OrderPaperToday– A legal practitioner, Barrister Daniel Bwala, has declared support for the deregistering of 74 political parties by the Independent National Electoral Commission (INEC), saying the commission worked within the ambit of the law.
Recall that on Thursday, the electoral commission, after carrying out a review of the performance of political parties during the 2019 general elections, announced the deregistration of 74 parties.
INEC chairman, Yabuku Mahmud, explained while making the announcement that the move was made in line with the constitution and the Electoral Act, 2010.
He also added that the affected parties failed to meet the criteria required during the elections.
However, some groups have queried the action taken by INEC, saying that it should have waited until elections are held in all 774 local government areas and 8,809 electoral wards in Nigeria as contained in the 4th alteration to the constitution, before assuming that a party has not won any elective position and going ahead with its decision.
A group, the Inter-Party Advisory Council of Nigeria (IPAC), also informed of a pending litigation at Federal High Court, Abuja, filed by 33 political parties, seeking restraining order from deregistering concerned political parties pending the determination of the suit.
“The Federal High Court, upon hearing the motion for an interlocutory Injunction on the Jan. 23, 2020, adjourned for ruling on Feb. 17, 2020 ” IPAC added.
Reacting to this in a telephone conversation with OrderPaperNG over the weekend, Bwala noted that when a matter is in court, people are advised to refrain from taking further action until the court rules on it.
However, he continued, INEC is empowered by law to deregister political parties if conditions as outlined by it are not met by the political parties.
The lawyer said, “If INEC, in pursuant to the powers it has in the constitution, comes up with either provisions in the Electoral Act or as a directive, if the political party in the first place obeys the order and forms a party but did not sustain the condition of remaining as a political party, the popular one is you must show you have won seats in either the state legislature/executive or the national legislature/ executive.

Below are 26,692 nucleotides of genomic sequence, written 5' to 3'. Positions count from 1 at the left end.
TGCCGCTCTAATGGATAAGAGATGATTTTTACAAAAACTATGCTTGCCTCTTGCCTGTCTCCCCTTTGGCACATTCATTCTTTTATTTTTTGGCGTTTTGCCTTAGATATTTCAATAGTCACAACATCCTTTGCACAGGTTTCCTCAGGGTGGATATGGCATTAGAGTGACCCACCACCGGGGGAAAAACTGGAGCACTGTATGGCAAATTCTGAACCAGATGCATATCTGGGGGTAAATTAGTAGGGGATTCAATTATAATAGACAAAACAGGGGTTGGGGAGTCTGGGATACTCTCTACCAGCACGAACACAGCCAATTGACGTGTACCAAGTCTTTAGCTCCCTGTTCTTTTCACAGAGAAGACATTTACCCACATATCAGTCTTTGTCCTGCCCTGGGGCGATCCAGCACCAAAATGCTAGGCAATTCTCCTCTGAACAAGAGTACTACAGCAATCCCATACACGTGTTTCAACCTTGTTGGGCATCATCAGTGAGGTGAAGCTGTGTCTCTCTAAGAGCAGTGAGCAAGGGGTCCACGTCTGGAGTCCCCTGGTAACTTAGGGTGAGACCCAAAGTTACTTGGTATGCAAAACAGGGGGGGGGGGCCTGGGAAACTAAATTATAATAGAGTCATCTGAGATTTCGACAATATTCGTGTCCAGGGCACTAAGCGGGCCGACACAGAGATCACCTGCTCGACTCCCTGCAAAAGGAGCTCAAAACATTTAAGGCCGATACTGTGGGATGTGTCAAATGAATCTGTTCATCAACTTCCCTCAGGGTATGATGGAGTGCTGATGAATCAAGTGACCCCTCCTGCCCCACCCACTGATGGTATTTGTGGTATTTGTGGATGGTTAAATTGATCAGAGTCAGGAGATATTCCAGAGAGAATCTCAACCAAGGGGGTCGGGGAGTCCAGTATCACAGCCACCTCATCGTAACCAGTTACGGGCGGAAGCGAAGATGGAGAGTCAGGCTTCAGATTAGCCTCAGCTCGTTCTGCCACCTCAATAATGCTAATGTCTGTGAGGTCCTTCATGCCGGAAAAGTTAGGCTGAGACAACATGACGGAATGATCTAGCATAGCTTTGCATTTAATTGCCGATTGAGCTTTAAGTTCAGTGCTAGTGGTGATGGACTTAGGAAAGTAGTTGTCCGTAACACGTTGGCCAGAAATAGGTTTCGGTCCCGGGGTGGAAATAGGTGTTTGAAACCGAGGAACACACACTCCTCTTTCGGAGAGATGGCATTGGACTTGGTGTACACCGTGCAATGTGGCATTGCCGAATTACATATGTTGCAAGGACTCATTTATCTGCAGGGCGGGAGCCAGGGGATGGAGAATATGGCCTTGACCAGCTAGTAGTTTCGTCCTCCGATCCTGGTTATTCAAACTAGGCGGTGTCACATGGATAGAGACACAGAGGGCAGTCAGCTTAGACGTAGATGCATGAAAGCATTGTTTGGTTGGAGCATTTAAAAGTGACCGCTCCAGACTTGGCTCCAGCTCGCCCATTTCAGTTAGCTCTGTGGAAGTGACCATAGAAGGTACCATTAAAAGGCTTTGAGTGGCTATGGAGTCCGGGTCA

“If a political party does not have any, because don’t forget INEC spent so much money to incorporate all political parties in the electoral process. Why INEC came up with the directive that it can deregister political parties is because if they do not, more parties will be formed and a time will come that INEC would not have the capacity to conduct elections in Nigeria.
“For political parties to be serious, they have to meet with that requirement or they will be forced to do a merger and get seats because those seats you get through electoral process is what gives you the legitimacy power. So INEC has not violated the constitution by deregistering political parties if they failed to comply with either guidelines of INEC and the provisions of the Electoral Act.”
Speaking further, he stated that if on the other hand, the electoral commission ignored a subsisting court order restraining it from deregistering the parties, then it would mean the agency is wrong.
The case is to be heard on February 17.
Barrister Bwala continued, “The issue now is who took the first step. If INEC had taken the first step before this people went to court, it means the fact that they are in court cannot stop anything but if they had already gone to court when INEC was threatening to deregister, the second question is whether the court gave an injunction stopping INEC from further proceeding with what they want to do, pending the determination of the matter.
“If there is an existing court order restraining INEC, then what INEC did is unconstitutional, illegal and void to the extent that INEC violated the extent of violating the court order. The party that is in court, that believes INEC removed them or secured the order, can then approach the court that INEC failed to obey the order of the court. In which case, the court will order that the party should serve INEC a form on disobedience of court order. So INEC would have to appear in court and tell it why it took an action disobeying the court order.
“On the other hand, if the court ruled against INEC, it had appealed against that order and that order set aside, then it means that INEC can proceed to do what they wanted to do. It is facts of the case that will tell who is in violation of the court order”, the legal practitioner added.